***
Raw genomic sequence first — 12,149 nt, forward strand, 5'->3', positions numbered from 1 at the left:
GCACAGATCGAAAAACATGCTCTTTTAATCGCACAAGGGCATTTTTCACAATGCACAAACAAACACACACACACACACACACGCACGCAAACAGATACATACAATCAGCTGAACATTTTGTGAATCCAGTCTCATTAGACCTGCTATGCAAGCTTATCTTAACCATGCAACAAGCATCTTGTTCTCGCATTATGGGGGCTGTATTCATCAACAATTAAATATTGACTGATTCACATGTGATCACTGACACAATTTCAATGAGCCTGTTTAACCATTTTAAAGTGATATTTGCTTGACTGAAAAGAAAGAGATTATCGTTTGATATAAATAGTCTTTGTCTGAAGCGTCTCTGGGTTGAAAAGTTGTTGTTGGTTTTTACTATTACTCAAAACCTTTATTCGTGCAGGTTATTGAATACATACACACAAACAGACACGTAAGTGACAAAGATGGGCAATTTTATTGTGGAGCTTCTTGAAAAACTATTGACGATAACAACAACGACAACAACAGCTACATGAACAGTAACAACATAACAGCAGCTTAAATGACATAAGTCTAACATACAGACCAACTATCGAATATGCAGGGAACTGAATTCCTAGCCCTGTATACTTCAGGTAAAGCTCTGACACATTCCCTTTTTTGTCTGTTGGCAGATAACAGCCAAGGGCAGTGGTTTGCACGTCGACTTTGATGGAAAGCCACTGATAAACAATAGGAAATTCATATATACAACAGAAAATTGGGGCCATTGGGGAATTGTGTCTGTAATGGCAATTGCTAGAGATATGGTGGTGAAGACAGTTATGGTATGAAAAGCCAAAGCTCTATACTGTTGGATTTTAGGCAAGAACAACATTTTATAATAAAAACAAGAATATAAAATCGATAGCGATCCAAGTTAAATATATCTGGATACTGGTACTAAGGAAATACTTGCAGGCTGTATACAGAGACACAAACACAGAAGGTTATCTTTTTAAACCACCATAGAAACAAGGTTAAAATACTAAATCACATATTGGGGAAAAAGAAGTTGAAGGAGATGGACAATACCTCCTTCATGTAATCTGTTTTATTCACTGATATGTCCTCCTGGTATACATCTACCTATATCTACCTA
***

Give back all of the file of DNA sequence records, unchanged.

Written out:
Raw genomic sequence first — 12,149 nt, forward strand, 5'->3', positions numbered from 1 at the left:
GCACAGATCGAAAAACATGCTCTTTTAATCGCACAAGGGCATTTTTCACAATGCACAAACAAACACACACACACACACACACGCACGCAAACAGATACATACAATCAGCTGAACATTTTGTGAATCCAGTCTCATTAGACCTGCTATGCAAGCTTATCTTAACCATGCAACAAGCATCTTGTTCTCGCATTATGGGGGCTGTATTCATCAACAATTAAATATTGACTGATTCACATGTGATCACTGACACAATTTCAATGAGCCTGTTTAACCATTTTAAAGTGATATTTGCTTGACTGAAAAGAAAGAGATTATCGTTTGATATAAATAGTCTTTGTCTGAAGCGTCTCTGGGTTGAAAAGTTGTTGTTGGTTTTTACTATTACTCAAAACCTTTATTCGTGCAGGTTATTGAATACATACACACAAACAGACACGTAAGTGACAAAGATGGGCAATTTTATTGTGGAGCTTCTTGAAAAACTATTGACGATAACAACAACGACAACAACAGCTACATGAACAGTAACAACATAACAGCAGCTTAAATGACATAAGTCTAACATACAGACCAACTATCGAATATGCAGGGAACTGAATTCCTAGCCCTGTATACTTCAGGTAAAGCTCTGACACATTCCCTTTTTTGTCTGTTGGCAGATAACAGCCAAGGGCAGTGGTTTGCACGTCGACTTTGATGGAAAGCCACTGATAAACAATAGGAAATTCATATATACAACAGAAAATTGGGGCCATTGGGGAATTGTGTCTGTAATGGCAATTGCTAGAGATATGGTGGTGAAGACAGTTATGGTATGAAAAGCCAAAGCTCTATACTGTTGGATTTTAGGCAAGAACAACATTTTATAATAAAAACAAGAATATAAAATCGATAGCGATCCAAGTTAAATATATCTGGATACTGGTACTAAGGAAATACTTGCAGGCTGTATACAGAGACACAAACACAGAAGGTTATCTTTTTAAACCACCATAGAAACAAGGTTAAAATACTAAATCACATATTGGGGAAAAAGAAGTTGAAGGAGATGGACAATACCTCCTTCATGTAATCTGTTTTATTCACTGATATGTCCTCCTGGTATACATCTACCTATATCTACCTA